Barbie is not only a delightful film but also incredibly hilarious. Robbie’s deadpan delivery, reminiscent of C-3PO, delivers a constant stream of laughter, yet it’s Gosling who steals the show, becoming everyone’s favourite toy. Sporting bright blonde hair, a wardrobe dominated by denim, impeccably sculpted arms, and a passion for the beach, he falls somewhere between David Hasselhoff and Justin Timberlake during the Britney era. However, he’s far less intelligent, and Gosling fully embraces the opportunity to oscillate between slapstick silliness and the kind of buffoonery reminiscent of The Inbetweeners.
Joining in on the fun are the Ken, played by the talented Simu Liu, who engages in comical feuds with Gosling’s jealous goon, Michael Cera, portraying a rogue character named “Allan” with his hysterically quirky mannerisms. Will Ferrell also makes an appearance, portraying the dim-witted CEO of Mattel, the manufacturers of Barbie. And then there’s Kate McKinnon, who shines as the wonderfully eccentric “Weird Barbie,” a traumatised outcast who suffered from being played with too roughly by her tween owner. If Barbie were to receive just one award during the upcoming awards season, it should undoubtedly go to the casting director, as they have assembled a truly exceptional ensemble of talented actors who bring the characters to life with sheer brilliance.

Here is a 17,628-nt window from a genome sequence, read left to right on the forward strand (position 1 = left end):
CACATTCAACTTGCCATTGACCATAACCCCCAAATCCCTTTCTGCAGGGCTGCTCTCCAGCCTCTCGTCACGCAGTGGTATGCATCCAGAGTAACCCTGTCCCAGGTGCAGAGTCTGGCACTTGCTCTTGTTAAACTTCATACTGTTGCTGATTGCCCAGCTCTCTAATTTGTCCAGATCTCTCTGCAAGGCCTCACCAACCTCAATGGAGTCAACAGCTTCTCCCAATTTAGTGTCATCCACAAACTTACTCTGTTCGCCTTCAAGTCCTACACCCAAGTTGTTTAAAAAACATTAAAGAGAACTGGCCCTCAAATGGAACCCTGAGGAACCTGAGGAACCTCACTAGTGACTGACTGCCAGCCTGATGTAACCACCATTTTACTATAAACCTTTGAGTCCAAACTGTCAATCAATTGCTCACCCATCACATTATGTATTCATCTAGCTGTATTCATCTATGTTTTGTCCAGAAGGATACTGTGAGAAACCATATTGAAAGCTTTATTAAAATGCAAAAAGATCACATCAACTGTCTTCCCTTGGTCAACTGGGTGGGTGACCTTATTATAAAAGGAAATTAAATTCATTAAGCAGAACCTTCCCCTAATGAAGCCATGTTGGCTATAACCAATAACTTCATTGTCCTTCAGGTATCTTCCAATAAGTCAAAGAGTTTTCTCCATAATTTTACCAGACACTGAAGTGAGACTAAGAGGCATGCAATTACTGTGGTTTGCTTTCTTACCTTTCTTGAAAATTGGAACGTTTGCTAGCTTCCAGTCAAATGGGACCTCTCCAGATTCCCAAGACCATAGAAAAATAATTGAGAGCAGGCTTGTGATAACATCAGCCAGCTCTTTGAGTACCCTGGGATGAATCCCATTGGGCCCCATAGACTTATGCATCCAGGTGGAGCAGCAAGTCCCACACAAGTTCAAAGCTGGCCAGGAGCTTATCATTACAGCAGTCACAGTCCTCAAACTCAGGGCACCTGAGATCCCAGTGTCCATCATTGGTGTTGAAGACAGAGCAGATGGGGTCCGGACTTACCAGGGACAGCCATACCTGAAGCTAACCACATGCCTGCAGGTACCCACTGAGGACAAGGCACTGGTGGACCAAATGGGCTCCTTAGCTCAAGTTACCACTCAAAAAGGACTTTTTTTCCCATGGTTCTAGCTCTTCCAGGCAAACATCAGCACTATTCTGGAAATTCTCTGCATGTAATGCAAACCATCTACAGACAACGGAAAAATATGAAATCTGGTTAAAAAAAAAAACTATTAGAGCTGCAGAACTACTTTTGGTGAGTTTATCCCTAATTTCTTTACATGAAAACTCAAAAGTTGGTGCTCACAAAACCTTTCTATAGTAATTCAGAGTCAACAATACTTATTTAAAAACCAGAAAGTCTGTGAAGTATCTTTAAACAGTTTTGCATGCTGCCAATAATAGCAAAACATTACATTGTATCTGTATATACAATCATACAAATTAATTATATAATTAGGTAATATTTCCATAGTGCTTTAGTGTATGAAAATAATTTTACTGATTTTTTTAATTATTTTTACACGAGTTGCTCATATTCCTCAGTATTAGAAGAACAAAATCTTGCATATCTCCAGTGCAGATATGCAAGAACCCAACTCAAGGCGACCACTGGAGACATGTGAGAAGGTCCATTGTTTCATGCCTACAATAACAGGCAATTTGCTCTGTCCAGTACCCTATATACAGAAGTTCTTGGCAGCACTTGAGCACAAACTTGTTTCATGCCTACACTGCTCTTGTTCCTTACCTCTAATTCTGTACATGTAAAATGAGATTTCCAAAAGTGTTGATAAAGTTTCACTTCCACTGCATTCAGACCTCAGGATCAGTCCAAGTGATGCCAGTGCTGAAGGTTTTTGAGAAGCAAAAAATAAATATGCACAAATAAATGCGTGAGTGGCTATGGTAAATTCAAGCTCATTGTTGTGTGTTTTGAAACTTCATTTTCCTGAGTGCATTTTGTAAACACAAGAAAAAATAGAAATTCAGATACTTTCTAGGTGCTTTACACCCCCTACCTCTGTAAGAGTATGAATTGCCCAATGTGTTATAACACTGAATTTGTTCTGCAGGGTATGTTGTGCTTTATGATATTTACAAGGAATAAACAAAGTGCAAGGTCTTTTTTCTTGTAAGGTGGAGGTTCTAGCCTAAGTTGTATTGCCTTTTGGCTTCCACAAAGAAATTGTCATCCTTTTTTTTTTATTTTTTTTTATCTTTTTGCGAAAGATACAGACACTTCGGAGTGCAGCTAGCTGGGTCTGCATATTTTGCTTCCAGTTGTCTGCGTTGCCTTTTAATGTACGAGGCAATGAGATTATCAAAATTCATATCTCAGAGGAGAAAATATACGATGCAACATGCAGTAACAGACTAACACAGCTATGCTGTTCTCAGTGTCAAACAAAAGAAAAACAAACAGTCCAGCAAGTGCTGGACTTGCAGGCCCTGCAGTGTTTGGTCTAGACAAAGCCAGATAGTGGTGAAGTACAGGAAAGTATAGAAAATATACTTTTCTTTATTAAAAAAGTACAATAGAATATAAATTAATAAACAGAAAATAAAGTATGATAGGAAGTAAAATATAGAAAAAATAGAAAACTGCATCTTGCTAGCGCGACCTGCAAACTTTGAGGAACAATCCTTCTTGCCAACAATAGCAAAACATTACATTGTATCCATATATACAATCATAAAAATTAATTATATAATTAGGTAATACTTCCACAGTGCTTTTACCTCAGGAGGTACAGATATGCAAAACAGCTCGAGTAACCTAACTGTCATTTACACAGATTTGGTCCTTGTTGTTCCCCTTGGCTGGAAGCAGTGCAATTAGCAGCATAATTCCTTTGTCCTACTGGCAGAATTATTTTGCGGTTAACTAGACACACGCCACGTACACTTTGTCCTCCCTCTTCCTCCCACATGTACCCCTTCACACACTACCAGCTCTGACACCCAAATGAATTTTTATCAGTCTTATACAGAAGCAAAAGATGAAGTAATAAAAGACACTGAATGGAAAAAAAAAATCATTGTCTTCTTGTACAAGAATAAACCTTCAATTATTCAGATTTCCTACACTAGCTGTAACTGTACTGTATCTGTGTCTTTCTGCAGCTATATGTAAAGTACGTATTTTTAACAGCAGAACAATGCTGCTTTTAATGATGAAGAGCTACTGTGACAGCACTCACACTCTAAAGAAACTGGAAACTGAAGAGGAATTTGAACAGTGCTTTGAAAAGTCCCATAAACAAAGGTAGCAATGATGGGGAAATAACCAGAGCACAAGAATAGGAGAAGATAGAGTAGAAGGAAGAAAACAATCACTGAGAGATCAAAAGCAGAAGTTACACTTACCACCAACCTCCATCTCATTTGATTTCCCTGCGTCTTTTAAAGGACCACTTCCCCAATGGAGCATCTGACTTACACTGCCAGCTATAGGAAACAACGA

However, Barbie is not solely focused on providing laughs. The script holds unexpected moments of subtlety, particularly in the tender scenes that carry a strong emotional impact. It’s apparent that part of Mattel’s intention in bringing Barbie to the big screen is to redefine her outdated image of rigid beauty standards and unrealistic body conformity. Yeah right.
To that end, scattered throughout the film are marketing messages such as “Barbie means you can be anything,” which seemingly come straight from a press release. Yet, Gerwig’s clever direction ensures that these messages are delivered with self-awareness and sprinkled with sarcastic jokes. A standout moment is when Mirren humorously thanks Barbie for supposedly putting an end to misogyny. This approach maintains a delicate balance between the film’s reality and its commercial elements. It’s commendable that a movie ostensibly created to promote a doll manages to achieve such a harmonious blend. So, come on Barbie, let’s go party!